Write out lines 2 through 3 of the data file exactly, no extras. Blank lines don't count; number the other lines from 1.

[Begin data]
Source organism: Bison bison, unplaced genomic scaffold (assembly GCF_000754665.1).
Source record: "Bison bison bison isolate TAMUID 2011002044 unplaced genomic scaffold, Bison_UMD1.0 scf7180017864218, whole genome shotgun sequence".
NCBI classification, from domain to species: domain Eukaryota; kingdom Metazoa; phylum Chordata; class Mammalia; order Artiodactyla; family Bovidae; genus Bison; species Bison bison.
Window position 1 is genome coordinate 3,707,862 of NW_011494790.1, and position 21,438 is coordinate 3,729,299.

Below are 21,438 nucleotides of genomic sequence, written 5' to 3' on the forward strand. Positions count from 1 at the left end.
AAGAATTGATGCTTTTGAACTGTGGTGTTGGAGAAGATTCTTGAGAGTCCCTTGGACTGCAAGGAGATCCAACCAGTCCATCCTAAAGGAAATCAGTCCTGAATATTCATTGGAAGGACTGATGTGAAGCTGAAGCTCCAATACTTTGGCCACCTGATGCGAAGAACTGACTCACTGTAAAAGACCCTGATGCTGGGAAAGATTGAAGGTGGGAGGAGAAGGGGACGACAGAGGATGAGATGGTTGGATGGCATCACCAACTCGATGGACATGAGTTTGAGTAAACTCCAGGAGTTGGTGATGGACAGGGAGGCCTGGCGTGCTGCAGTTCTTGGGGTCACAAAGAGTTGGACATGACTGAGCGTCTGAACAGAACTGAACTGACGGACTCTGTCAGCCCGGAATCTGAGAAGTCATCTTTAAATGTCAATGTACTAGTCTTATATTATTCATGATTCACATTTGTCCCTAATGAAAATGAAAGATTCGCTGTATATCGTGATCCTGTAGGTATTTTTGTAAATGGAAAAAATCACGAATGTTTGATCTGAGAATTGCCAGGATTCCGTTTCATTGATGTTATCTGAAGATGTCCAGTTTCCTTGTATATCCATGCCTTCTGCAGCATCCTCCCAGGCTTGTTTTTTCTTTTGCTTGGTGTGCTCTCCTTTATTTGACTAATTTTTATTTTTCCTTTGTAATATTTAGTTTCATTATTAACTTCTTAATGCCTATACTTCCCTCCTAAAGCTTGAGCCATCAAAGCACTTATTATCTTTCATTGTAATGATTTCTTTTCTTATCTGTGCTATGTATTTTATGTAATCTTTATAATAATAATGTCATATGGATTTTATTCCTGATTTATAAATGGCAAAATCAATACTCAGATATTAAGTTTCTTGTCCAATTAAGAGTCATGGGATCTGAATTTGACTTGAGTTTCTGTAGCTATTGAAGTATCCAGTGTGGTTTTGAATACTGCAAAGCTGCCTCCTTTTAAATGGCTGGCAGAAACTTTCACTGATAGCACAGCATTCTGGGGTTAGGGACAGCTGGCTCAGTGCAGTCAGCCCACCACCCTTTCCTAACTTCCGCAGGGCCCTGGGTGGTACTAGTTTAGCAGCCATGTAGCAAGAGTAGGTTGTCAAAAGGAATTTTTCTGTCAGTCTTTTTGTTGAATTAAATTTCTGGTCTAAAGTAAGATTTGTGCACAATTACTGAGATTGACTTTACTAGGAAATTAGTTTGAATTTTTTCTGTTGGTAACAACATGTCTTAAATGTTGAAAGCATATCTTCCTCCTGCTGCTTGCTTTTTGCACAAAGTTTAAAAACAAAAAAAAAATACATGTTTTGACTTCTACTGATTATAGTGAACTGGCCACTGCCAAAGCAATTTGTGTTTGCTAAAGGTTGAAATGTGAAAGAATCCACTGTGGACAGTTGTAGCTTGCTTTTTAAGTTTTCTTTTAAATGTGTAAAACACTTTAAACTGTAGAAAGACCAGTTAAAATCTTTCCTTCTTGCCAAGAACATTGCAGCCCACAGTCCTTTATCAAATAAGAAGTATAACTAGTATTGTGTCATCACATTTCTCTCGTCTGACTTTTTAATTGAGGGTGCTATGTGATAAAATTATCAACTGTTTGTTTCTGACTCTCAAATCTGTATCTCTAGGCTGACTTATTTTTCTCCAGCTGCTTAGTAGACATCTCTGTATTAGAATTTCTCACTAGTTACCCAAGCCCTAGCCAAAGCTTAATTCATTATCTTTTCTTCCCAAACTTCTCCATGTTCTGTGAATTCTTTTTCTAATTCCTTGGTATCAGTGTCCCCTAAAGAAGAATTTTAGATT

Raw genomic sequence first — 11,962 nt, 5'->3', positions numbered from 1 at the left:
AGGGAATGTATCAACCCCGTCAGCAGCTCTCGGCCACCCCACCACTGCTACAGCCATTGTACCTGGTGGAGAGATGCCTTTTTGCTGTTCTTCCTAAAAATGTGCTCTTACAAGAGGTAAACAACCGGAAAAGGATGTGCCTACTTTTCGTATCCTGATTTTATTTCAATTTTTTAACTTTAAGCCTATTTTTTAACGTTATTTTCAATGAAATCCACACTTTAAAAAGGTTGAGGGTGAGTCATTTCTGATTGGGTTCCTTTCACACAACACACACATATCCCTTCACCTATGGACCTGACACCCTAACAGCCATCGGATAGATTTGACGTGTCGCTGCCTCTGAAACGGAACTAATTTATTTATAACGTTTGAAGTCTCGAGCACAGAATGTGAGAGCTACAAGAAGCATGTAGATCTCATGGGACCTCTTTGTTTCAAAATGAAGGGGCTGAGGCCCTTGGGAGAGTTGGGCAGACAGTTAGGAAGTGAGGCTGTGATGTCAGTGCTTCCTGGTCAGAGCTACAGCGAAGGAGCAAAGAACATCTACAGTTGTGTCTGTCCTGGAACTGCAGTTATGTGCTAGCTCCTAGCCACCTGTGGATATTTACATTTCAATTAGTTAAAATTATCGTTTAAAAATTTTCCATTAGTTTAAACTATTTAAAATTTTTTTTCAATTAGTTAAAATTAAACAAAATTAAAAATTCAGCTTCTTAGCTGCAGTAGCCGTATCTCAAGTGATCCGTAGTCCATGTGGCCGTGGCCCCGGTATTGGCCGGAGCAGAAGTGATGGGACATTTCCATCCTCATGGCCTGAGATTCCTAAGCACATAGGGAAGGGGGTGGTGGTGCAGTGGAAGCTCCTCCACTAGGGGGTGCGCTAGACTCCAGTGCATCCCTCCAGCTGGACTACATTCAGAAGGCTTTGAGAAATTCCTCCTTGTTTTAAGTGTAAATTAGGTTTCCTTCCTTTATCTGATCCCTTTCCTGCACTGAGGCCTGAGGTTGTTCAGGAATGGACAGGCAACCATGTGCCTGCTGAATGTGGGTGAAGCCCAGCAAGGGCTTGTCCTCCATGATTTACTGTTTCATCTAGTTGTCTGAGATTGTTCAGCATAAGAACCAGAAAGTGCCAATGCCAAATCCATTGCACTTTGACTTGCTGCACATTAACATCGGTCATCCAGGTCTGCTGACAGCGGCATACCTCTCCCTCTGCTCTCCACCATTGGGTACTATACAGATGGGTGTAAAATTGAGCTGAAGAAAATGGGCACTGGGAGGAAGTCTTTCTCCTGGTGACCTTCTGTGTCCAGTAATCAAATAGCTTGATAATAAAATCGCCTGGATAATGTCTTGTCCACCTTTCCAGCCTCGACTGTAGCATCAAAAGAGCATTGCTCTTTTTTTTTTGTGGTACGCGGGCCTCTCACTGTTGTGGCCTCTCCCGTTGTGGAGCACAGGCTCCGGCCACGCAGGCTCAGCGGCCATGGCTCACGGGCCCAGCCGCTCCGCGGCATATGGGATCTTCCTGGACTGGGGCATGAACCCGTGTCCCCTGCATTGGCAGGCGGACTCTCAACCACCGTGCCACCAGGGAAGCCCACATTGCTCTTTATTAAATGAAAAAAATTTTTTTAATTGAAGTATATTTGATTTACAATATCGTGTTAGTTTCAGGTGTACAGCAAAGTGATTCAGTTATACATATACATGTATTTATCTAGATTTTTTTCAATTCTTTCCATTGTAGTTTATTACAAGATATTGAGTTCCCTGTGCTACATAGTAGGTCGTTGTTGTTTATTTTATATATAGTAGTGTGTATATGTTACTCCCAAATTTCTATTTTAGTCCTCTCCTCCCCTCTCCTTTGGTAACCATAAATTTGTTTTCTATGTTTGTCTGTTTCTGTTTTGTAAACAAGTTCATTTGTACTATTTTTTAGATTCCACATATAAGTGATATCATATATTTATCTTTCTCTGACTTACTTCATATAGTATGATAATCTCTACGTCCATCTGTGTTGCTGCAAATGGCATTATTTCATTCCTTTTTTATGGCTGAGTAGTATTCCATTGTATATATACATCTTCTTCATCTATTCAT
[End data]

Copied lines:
Source record: "Bison bison bison isolate TAMUID 2011002044 unplaced genomic scaffold, Bison_UMD1.0 scf7180017864218, whole genome shotgun sequence".
NCBI classification, from domain to species: domain Eukaryota; kingdom Metazoa; phylum Chordata; class Mammalia; order Artiodactyla; family Bovidae; genus Bison; species Bison bison.